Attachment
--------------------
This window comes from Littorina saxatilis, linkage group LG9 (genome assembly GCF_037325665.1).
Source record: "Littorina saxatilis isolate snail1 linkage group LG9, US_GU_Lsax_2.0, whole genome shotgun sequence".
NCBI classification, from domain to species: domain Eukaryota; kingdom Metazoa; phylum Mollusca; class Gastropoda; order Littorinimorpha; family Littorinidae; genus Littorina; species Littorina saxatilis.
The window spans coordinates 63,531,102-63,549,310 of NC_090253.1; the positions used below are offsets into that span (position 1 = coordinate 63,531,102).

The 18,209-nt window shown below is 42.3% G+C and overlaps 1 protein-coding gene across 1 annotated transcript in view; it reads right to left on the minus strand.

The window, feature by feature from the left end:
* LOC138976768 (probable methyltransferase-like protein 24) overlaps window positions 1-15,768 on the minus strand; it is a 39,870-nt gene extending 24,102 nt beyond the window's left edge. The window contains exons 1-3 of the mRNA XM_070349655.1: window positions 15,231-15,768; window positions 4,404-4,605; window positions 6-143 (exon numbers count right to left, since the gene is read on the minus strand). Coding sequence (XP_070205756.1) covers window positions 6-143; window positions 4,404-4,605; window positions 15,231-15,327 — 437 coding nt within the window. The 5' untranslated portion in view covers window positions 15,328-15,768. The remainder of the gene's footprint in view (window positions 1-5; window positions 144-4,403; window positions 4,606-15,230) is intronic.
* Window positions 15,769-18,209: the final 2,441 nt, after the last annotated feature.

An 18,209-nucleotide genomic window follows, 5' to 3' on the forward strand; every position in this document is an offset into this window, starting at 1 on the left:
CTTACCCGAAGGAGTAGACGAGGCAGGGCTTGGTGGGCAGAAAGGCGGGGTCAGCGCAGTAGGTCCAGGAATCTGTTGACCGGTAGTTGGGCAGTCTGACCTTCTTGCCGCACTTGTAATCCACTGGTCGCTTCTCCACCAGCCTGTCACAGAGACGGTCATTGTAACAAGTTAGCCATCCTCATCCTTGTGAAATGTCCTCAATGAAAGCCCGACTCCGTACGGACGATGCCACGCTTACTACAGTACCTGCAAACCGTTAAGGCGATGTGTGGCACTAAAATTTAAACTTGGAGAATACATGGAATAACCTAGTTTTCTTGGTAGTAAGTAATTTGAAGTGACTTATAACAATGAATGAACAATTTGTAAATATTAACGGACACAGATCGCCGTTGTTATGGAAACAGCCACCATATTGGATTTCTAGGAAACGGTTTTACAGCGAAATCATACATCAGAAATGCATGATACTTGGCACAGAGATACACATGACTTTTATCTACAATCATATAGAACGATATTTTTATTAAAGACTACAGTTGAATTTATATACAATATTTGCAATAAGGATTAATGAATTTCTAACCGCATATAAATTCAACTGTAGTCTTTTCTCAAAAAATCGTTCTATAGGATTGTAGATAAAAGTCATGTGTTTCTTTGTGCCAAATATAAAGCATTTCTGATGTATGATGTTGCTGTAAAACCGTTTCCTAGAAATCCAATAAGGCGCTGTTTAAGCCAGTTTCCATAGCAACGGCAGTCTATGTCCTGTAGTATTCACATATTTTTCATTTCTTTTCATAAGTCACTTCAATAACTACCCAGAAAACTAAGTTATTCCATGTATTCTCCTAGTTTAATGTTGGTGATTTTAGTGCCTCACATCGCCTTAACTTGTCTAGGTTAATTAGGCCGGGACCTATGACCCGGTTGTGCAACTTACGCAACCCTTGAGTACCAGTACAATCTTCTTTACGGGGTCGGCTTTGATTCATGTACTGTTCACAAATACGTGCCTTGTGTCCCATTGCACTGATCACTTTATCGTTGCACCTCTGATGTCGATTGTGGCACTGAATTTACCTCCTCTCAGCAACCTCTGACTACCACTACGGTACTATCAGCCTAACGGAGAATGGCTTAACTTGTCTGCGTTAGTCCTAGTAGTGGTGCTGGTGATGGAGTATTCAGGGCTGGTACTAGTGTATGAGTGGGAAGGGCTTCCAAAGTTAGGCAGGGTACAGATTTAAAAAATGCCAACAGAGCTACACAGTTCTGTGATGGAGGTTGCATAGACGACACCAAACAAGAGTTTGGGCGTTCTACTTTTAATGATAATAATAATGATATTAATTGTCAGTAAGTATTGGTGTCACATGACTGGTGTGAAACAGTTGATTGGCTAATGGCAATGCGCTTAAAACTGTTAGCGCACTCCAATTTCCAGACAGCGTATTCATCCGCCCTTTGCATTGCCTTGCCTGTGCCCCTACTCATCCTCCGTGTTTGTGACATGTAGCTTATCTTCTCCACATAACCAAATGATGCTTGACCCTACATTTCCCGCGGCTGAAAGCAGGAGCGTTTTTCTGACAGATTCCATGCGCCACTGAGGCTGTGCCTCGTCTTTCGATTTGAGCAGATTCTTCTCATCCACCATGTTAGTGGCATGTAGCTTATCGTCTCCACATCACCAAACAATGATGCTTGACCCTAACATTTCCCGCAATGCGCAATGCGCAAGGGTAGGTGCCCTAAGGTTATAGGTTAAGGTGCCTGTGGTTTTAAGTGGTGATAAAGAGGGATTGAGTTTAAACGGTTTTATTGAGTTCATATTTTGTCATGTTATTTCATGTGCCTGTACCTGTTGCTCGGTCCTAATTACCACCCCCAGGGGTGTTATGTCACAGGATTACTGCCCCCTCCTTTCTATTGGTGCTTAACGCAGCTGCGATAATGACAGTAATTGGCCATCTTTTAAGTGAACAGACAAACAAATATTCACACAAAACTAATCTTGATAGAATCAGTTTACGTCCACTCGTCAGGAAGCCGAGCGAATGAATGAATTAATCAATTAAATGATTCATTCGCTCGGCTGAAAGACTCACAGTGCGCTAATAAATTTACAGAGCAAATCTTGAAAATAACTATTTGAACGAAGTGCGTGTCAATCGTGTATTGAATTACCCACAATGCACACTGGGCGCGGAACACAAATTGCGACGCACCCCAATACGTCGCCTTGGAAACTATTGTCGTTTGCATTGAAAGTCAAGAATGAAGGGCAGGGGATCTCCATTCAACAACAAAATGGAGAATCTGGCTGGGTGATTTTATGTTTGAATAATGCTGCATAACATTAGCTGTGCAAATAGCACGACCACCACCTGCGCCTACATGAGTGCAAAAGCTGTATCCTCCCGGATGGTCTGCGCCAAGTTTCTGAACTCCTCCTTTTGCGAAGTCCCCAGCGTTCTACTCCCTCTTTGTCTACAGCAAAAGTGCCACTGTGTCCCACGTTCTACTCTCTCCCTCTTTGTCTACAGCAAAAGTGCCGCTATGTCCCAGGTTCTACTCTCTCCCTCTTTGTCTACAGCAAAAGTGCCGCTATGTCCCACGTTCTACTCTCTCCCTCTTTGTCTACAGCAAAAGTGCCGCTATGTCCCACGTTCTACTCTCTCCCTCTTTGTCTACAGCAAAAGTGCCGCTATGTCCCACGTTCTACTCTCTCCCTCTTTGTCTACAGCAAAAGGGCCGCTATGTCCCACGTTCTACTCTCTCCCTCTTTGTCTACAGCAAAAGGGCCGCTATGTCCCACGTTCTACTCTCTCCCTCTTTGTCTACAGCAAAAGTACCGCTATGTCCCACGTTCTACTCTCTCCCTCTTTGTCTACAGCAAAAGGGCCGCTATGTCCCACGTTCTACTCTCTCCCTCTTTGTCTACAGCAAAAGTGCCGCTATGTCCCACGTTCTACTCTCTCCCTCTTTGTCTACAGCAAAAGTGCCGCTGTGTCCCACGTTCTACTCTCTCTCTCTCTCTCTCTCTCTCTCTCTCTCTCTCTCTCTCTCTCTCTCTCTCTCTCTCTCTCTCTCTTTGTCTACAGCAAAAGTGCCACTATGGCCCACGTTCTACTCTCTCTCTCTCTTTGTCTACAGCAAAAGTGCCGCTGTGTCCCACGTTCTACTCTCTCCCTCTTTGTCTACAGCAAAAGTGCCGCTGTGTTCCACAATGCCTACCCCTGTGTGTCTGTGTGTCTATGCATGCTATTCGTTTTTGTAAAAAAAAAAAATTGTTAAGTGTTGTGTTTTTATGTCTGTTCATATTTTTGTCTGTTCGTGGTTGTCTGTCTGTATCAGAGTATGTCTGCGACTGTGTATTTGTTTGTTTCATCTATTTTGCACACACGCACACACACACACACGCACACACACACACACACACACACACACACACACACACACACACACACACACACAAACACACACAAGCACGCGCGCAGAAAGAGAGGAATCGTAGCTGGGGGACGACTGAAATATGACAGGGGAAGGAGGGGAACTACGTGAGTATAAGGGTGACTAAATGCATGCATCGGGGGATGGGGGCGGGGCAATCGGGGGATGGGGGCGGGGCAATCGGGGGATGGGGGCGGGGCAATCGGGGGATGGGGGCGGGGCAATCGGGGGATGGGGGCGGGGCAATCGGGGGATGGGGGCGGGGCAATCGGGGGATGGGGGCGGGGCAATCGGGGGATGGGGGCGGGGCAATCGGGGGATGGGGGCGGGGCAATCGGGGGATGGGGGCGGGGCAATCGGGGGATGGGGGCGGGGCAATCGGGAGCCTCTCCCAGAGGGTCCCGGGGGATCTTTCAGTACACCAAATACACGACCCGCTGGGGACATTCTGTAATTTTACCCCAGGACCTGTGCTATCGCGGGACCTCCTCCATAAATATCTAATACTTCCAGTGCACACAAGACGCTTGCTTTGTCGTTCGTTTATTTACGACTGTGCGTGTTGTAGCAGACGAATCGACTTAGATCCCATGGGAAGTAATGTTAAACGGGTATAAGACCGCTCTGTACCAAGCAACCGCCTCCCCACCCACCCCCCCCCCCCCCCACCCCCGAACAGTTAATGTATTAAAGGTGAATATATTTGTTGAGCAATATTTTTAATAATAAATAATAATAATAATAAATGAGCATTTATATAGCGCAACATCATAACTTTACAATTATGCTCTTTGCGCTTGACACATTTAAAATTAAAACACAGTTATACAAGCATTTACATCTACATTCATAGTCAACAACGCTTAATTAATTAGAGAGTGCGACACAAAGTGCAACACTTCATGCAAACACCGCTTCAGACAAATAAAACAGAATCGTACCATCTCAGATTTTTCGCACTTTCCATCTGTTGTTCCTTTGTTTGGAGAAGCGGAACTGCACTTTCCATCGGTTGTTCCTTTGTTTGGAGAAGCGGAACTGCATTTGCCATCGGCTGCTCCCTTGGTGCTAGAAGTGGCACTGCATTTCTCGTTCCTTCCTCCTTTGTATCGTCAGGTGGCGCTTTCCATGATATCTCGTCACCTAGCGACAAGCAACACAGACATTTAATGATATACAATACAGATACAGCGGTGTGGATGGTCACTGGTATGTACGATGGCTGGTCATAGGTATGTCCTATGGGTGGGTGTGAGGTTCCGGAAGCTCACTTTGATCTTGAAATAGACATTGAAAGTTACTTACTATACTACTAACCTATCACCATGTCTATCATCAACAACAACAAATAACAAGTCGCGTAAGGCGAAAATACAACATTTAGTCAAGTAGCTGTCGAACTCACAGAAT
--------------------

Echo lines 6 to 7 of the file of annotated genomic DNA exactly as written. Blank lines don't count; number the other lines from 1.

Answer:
The window, feature by feature from the left end:
* LOC138976768 (probable methyltransferase-like protein 24) overlaps window positions 1-15,768 on the minus strand; it is a 39,870-nt gene extending 24,102 nt beyond the window's left edge. The window contains exons 1-3 of the mRNA XM_070349655.1: window positions 15,231-15,768; window positions 4,404-4,605; window positions 6-143 (exon numbers count right to left, since the gene is read on the minus strand). Coding sequence (XP_070205756.1) covers window positions 6-143; window positions 4,404-4,605; window positions 15,231-15,327 — 437 coding nt within the window. The 5' untranslated portion in view covers window positions 15,328-15,768. The remainder of the gene's footprint in view (window positions 1-5; window positions 144-4,403; window positions 4,606-15,230) is intronic.